Ordinarily, the scripts I tend to write are by nature shooting scripts. In all probability its due to the fact that I know that I’m going to be the one directing them, so they’re very "CUT TO" and "FADE TO" heavy. However, I’ve recently been entertaining the idea of entering a few in screenwriting contests and most of the feedback I’ve received from peers has been that shooting scripts are often dismissed as being "unprofessional." Have you found this to be the case? If so, what sorts of things need to be avoided and why?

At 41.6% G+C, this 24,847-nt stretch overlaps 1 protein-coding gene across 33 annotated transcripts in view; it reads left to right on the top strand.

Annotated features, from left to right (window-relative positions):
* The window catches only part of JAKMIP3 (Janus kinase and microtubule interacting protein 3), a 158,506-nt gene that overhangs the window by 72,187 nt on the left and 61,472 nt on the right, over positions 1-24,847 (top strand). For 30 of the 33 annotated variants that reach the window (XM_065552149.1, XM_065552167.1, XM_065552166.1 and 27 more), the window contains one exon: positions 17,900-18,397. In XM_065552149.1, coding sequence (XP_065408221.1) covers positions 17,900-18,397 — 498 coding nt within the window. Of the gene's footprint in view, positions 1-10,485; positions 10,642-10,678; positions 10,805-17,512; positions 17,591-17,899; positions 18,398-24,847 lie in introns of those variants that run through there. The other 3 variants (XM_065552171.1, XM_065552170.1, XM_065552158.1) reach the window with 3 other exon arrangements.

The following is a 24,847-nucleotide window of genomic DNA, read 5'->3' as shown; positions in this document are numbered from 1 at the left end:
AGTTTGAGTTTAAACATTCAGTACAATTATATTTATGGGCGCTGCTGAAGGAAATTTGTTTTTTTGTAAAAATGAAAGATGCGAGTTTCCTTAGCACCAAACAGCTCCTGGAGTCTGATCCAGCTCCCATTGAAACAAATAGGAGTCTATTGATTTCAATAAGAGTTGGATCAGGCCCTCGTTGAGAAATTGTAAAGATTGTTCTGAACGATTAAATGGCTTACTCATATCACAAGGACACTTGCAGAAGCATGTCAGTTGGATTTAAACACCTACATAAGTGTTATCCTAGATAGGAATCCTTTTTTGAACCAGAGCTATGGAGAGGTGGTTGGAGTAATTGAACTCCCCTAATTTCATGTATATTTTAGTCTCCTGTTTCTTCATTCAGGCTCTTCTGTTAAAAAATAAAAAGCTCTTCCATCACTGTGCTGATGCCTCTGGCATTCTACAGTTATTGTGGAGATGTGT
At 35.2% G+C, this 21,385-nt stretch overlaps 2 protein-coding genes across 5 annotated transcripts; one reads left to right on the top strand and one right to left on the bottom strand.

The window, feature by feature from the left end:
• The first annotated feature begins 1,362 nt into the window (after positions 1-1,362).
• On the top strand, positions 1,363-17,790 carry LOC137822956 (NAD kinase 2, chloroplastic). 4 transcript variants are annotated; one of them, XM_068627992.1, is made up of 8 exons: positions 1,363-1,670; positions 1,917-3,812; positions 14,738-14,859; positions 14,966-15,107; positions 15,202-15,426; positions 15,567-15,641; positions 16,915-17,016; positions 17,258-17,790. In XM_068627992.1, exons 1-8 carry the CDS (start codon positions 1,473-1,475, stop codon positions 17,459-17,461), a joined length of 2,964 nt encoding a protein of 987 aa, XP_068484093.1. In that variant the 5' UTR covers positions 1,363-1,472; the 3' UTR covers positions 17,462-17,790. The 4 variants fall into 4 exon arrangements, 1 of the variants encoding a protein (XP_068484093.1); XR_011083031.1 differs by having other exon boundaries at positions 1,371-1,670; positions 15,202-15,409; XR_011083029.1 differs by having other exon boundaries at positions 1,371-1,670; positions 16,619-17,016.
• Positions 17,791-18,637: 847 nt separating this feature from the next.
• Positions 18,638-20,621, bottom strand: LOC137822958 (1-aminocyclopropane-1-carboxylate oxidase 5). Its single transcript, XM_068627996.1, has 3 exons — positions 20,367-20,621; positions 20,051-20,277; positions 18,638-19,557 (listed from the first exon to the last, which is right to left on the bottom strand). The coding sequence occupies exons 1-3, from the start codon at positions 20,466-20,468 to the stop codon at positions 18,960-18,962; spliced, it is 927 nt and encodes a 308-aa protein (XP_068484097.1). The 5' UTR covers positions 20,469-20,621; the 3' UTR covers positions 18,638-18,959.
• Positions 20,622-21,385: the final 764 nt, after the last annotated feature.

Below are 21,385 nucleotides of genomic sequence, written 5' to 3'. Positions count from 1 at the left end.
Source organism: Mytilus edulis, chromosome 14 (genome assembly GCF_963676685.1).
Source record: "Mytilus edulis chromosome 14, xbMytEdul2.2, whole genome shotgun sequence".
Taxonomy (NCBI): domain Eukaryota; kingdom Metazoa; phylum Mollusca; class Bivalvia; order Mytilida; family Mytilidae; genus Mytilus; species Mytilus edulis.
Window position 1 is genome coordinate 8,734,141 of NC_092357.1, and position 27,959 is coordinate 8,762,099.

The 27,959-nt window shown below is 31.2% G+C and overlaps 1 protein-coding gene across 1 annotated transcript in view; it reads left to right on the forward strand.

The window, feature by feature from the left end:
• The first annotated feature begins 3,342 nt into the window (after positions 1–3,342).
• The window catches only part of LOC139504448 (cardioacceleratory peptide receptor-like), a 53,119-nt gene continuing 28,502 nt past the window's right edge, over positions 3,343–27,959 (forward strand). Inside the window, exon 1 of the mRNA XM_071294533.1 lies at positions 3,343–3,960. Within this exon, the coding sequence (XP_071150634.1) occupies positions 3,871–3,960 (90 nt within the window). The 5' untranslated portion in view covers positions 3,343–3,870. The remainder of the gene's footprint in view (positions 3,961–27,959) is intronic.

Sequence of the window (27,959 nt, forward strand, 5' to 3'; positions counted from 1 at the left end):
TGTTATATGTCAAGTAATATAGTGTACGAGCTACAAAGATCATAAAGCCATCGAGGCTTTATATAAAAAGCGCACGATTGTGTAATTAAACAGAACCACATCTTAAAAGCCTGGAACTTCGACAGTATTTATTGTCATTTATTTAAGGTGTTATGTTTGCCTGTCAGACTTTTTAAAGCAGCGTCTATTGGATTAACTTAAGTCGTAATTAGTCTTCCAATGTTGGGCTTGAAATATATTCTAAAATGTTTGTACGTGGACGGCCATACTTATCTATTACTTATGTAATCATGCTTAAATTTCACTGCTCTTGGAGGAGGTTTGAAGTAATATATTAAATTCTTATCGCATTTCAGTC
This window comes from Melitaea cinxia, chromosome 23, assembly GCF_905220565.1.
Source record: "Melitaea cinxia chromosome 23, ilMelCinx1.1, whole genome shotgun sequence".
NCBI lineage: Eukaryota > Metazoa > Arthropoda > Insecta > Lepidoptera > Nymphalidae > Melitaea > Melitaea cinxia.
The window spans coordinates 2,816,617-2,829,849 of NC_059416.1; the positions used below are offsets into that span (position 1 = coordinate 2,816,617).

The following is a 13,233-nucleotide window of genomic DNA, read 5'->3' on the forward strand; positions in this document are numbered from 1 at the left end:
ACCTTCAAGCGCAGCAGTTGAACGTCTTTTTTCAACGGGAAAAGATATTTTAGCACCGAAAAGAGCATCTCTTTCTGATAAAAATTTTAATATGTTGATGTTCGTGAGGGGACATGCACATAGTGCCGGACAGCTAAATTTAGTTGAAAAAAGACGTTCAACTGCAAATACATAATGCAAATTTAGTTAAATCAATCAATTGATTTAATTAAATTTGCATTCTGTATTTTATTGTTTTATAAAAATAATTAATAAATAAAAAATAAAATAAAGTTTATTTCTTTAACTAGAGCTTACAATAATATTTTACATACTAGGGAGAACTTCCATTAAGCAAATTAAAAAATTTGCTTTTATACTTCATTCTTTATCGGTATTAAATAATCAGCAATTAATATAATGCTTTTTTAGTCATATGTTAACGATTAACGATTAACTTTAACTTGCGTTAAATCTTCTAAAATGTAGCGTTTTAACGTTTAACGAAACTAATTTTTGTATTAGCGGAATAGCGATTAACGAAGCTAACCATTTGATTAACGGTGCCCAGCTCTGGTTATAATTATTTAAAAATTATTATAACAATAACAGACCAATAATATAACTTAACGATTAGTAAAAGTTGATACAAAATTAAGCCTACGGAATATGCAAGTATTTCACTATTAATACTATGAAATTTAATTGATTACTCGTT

It’s truly a matter of personal style. I’ll explain how I approach it, but you should know that there is not one right answer.
I use "CUT TO:" when it’s meant to be an especially blunt transition. The classic and bad example is when a character says, "I will never, ever get on a train." CUT TO: He’s on a train. (This is a situation where some writers use, "SMASH CUT TO:", but that’s always seemed tacky to me, like a cymbal crash.)
CUT TO: is also helpful when you’re finishing up a series of short scenes in one location, and then need to make it clear to the reader that you’re jumping to a new place and time.
Overuse of fades can feel like the writer is trying to "direct from the page," generally a no-no. One or two in a script won’t raise any hackles. Fifteen will. So be judicious.